Open meetings, records act seminar slated

7/19/2013

By RUTH CAMPBELL

By RUTH CAMPBELL

rcampbell@gctelegram.com

The Kansas Attorney General's Office, Kansas Sunshine Coalition for Open Government, Kansas Press Association and Kansas Newspaper Foundation are making stops around the state next week, including one Monday in Garden City, to offer training seminars on the Kansas Open Meetings and Kansas Open Records acts.

Monday's local session is planned from 9 a.m. to noon in the Endowment Room of the Beth Tedrow Student Center at Garden City Community College, 801 Campus Drive.

KPA participants will be Garden City Telegram Editor-Publisher Dena Sattler, who is the president of the KPA Board of Directors; Brian McCauley, Miami County Republic; Tomari Quinn, editor and director of audience development for the Topeka Capital-Journal; Tim Carpenter, Capital-Journal Statehouse bureau chief; Andrew Nash, Pittsburg Morning Sun managing editor; Sharon Friedlander, Colby Free Press publisher; and KPA Executive Director Doug Anstaett.

The meetings were started under former Kansas Attorney General Paul Morrison in 2007, Anstaett said in an email to The Telegram.

"The training is aimed at elected officials, members of the media and citizens," Anstaett said.

"KOMA and KORA continue to be confusing statutes for our public officials to understand," Anstaett said. And the sessions allow the public and media to clarify their questions, as well.

Anstaett said he's not sure how the idea for the meetings came about, but they have followed the same format since the start with KPA, the Kansas Sunshine Coalition for Open Government and the AG's office working together from the beginning.

"We publicize (it) through KPA, news releases to the media and the AG's office's outreach, as well," he said. "We usually attract 30 to 40 for each event."

Sattler said government officials and employees are expected to participate..

"We'd also like to see other members of the community attend," Sattler said. "Open records and meetings laws aren't just in place for journalists interested in reporting on government operations. They're meant to protect the public's right to know, so any citizen can have access to the workings of their government."

Among those planning to attend such a workshop for the first time is Cathy McKinley, executive director of marketing and public relations for GCCC.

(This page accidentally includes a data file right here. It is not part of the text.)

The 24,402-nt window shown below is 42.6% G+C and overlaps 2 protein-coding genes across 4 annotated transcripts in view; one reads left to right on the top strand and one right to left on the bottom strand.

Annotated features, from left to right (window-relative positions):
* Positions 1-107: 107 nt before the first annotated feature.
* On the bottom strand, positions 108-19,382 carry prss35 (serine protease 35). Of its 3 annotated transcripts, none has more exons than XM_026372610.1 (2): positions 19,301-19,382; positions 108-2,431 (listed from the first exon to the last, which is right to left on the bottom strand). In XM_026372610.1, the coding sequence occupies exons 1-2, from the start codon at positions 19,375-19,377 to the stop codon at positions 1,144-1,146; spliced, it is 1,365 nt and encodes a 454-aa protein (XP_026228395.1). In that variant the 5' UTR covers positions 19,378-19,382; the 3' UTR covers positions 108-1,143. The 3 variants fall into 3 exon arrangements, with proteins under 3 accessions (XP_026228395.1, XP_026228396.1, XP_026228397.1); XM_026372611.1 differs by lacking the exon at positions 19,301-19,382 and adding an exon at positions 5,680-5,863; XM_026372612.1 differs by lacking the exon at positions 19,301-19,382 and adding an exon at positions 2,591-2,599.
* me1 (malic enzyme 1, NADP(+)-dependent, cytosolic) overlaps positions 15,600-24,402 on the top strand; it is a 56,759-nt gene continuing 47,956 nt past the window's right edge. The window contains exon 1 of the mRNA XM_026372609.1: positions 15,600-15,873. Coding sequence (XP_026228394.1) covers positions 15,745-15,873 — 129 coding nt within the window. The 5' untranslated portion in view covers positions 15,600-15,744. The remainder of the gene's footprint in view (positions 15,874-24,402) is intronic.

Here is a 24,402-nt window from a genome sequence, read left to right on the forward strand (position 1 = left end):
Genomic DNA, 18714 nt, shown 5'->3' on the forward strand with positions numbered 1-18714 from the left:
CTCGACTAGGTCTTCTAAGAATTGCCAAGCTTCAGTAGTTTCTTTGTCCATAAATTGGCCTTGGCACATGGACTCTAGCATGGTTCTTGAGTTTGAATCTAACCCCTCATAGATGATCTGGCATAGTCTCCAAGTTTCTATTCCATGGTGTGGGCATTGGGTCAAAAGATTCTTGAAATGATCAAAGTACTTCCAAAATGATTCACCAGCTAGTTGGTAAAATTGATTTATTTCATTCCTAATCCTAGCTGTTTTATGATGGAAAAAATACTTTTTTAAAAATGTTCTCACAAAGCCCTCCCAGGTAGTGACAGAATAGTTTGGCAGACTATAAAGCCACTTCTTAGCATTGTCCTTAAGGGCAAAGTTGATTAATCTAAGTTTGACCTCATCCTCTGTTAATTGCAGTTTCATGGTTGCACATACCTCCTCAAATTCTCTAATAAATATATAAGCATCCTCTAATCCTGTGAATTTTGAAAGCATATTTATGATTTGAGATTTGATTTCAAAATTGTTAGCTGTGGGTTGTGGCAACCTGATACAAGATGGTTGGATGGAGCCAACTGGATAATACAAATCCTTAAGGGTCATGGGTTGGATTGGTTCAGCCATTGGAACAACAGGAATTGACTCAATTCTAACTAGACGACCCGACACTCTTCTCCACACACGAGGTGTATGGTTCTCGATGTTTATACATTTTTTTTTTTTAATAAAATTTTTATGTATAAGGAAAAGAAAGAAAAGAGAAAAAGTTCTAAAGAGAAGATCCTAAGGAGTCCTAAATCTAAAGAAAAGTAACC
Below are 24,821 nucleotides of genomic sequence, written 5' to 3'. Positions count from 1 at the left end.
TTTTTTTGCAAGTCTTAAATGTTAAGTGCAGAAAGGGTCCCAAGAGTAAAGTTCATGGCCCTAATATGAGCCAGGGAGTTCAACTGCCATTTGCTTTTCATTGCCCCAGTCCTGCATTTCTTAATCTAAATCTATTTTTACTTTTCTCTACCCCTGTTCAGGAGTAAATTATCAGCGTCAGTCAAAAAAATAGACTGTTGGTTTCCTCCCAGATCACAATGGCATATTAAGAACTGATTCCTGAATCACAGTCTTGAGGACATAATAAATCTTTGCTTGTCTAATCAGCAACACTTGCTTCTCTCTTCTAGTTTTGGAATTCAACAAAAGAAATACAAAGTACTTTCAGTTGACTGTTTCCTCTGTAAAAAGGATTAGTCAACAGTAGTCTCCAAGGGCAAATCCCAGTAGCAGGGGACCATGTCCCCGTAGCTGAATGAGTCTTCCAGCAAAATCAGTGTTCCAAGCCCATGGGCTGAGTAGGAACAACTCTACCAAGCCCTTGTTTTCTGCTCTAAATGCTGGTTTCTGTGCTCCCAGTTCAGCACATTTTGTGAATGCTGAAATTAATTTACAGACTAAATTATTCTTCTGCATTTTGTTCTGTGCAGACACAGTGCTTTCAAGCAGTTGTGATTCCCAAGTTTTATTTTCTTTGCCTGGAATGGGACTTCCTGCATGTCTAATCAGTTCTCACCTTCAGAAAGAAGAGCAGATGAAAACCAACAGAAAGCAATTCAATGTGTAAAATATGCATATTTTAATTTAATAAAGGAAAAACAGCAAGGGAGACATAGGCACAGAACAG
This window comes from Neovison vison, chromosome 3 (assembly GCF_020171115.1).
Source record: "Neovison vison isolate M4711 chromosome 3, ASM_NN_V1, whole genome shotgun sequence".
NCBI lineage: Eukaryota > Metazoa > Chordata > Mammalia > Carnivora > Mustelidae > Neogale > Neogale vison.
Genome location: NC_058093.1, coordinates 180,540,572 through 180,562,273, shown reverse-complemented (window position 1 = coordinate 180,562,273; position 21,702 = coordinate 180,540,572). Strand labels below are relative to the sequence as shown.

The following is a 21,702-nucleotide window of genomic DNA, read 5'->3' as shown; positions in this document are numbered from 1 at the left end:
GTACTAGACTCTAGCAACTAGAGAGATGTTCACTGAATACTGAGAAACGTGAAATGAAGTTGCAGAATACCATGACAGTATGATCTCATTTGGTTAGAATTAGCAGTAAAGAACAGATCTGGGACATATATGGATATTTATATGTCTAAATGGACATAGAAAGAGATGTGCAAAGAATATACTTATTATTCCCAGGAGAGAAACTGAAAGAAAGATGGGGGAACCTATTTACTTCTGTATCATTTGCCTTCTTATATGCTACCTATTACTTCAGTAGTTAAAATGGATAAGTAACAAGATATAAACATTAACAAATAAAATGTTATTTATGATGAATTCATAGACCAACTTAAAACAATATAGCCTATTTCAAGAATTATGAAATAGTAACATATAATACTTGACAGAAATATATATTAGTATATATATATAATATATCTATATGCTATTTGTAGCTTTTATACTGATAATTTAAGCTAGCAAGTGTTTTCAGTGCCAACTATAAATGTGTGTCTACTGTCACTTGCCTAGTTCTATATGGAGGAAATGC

"... I am looking forward to it very much," McKinley said in an email to The Telegram. "I only know 'highlights' of the acts, and I'm very interested in knowing more about them. Of course, the college falls under these laws, and I also serve on the Finney County Economic Development Corp. board, which also adheres to KORA/KOMA. ..."

One of those attending from outside Finney County is Ralph Goodnight, Kearny County community development director and freedom of information officer. He has attended open meetings/open records act seminars, the most recent of which was in Dodge City, and found it "very informative."

"It will be a good course to hear all of those updates," he said. "That's one of the reasons I try to go regularly, just to make sure I'm not missing anything that may have changed in the law."

Goodnight's role as freedom of information officer is to serve as an advisor on the open meetings/open records acts and help the Kearny County Commission, in this case, determine what is or is not a public record.

"I would provide advice with a legal counselor on whether a request is eligible for release," he said.

Garden City Manager Matt Allen, like several other local officials, did not know about the workshop.

He cannot attend due to meeting conflicts, but said he would let city commissioners know about the opportunity.

Finney County Administrator Randy Partington said he knows about the training. He said he had not attended a training, but has gone over regulations over the years and read the different guidelines on the AG's website to make sure the county is in compliance with the open meetings and open records acts.

"I think it's very important," to have seminars like this, Partington said. "That way, the community has confidence that nothing is being decided or discussed in private."

time and place."

The workshop will last about three hours. The schedule also includes:

* 9 a.m. to noon Tuesday at Colby Community College, 1255 S. Range Ave., Colby.

* 1 to 4 p.m. Wednesday at Memorial Hall, 120 S.W. 10th Ave., Topeka.

* 1 to 4 p.m. Thursday at Memorial Auditorium, 503 N. Pine St., Pittsburg.

* 9 a.m. to noon July 26 at the Paola Justice Center, 805 N. Pearl St., Paola.

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